These days it is easy to find advice directed at women on how to say, ‘No,’ and the reasons why they sometimes should. Going back a few decades you would never have found an article telling women they should sometimes say the N word. Women were generally expected to agree to requests to help out. If the request came from her husband the wife felt obligated to comply because she had made a vow to ‘honour and obey’.
It can be difficult to say, ‘No’. Sometimes one does refuse and gets caught up in making a long winded apology and a detailed explanation. The request may be to take on extra tasks at work, help a friend or family member or do something socially when you don't want to.
There can be numerous reasons why you want to refuse. You may be overloaded, tired, feeling below par or unsure you are capable of doing the task. Perhaps you were looking forward to doing something else or having some ‘me time’. May be you just don’t want to do it. These can all be valid reasons for refusing.
Many women of my generation and older were brought up to do as we were told or asked. This was especially the case if a senior person was making the request, doubly so if the speaker was also male. In times gone by when the husband was almost always the breadwinner society believed the wife owed it to him to do as he requested or directed.
We often want be seen as agreeable. Perhaps we fear people won’t like us if we don’t say, 'yes.' The need to please others is biologically driven as well as socially.
When a woman feels she is helping and pleasing others, feel good hormones are released. Helping others is a woman’s way of showing love and caring so it can seem she doesn’t care if she refuses a request. It can boost one’s confidence to feel needed or that others are recognising our expertise.
What is so bad about agreeing to every request? Always saying, ‘Yes,’ can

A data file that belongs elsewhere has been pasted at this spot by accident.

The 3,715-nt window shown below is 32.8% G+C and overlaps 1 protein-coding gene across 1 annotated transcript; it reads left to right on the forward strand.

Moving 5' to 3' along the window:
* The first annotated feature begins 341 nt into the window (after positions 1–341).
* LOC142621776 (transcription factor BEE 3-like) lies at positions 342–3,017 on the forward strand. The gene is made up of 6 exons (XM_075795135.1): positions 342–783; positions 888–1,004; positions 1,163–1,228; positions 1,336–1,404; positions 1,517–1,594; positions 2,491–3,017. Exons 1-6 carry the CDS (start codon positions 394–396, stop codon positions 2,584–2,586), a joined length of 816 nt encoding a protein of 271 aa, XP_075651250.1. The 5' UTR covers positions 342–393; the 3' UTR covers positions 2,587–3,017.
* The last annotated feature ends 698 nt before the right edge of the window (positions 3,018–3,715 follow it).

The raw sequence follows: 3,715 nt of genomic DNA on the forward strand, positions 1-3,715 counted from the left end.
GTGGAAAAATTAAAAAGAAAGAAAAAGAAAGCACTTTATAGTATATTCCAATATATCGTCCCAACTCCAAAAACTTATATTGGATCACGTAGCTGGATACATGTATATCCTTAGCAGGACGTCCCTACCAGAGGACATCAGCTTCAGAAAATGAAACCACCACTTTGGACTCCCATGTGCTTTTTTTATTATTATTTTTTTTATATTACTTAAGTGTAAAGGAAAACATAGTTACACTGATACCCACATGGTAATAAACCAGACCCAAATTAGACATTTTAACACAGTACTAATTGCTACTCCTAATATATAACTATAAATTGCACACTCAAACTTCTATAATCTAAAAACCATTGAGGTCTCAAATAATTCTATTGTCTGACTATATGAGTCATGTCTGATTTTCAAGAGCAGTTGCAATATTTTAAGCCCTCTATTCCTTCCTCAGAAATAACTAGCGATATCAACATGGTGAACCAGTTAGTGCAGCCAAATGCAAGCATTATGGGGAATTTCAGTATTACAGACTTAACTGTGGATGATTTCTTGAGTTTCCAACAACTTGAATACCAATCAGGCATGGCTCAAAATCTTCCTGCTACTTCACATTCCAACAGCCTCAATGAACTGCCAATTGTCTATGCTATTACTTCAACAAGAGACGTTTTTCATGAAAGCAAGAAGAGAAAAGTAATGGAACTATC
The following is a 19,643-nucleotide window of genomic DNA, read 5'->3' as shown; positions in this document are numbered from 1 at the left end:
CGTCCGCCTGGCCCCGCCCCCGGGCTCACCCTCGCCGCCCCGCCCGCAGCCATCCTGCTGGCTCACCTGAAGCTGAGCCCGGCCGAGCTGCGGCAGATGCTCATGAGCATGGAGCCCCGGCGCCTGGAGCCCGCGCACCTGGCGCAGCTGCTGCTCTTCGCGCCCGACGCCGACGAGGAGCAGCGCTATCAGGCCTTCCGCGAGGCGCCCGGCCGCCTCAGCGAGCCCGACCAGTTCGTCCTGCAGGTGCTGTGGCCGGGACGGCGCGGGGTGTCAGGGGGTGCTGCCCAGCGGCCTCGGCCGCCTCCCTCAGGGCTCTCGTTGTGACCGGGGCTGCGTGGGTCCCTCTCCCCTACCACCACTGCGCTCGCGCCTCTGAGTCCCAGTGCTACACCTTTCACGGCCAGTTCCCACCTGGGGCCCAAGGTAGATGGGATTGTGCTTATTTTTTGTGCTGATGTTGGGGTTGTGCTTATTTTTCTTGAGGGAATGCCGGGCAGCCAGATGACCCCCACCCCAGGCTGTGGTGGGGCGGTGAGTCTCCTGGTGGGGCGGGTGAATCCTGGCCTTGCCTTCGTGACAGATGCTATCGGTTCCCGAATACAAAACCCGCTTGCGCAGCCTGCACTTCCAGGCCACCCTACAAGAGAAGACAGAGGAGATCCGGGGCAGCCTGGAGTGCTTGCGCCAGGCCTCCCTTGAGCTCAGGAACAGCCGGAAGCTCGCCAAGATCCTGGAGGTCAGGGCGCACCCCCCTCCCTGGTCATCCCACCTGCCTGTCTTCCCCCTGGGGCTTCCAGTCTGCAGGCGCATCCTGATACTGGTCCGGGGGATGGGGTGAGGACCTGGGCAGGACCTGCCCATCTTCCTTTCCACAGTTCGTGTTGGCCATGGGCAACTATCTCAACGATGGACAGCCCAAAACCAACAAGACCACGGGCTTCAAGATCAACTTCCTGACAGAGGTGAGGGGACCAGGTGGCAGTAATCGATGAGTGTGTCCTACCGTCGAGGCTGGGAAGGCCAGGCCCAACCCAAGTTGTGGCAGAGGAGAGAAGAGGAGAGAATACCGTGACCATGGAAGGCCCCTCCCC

• Lead to being taken for granted
• Make you feel overwhelmed
• Stop you putting energy into personal goals
• Be detrimental to your own work if you are spending too much time helping others with theirs
• Have a negative effect on your health if you are skimping on sleep, rushing meals and not taking time for exercise or relaxation so you can make time to complete all that is asked of you
• Make you feel guilty, resentful and have a negative effect on your relationships
• Stop others from being independent because they know you will rescue them
Research (and observation) shows males find it easier to say, ‘No’. Men are expected to be leaders, speak their minds and assert themselves.
These days it is generally believed women have the right to say, 'No.' The following are a few ways to refuse politely but firmly:
• Make your refusal brief and don’t over apologise.
Say, 'I have too much on my plate on the moment.' You don't have to go into details.
• Say ’I would like to help but I have prior commitments.’ (Yes, getting some exercise, having an early night or taking your children to the cinema counts as a prior commitment.) Only say you would like to help if this is true.
• At work you might say, ‘That’s not my forte (or area of expertise),’ and suggest a more appropriate person to approach.
Sometimes you may want time to consider the request. Here are two possible approaches
• At work if someone approaches you when you are away from your desk you might ask for the details of the request to be written in an email for your consideration. This way you don’t agree when caught on the hop and then have the added problem of being unsure what you agreed to do.
• Say, ‘Now isn’t a suitable time. I am in the middle of something. Does it suit if I ring you back this afternoon?’ You don’t have to explain what that ‘something’ is. It could be fifteen minutes out to have a well deserved break.
Over the years the attitude to a woman saying, ‘No,’ has changed. Whereas it was once discouraged, these days it is considered being assertive. However, for some it can still be difficult to do. I read a ‘joke’comment that feels relevant to this topic, ‘In future I am going to be more assertive; if that’s alright with you…’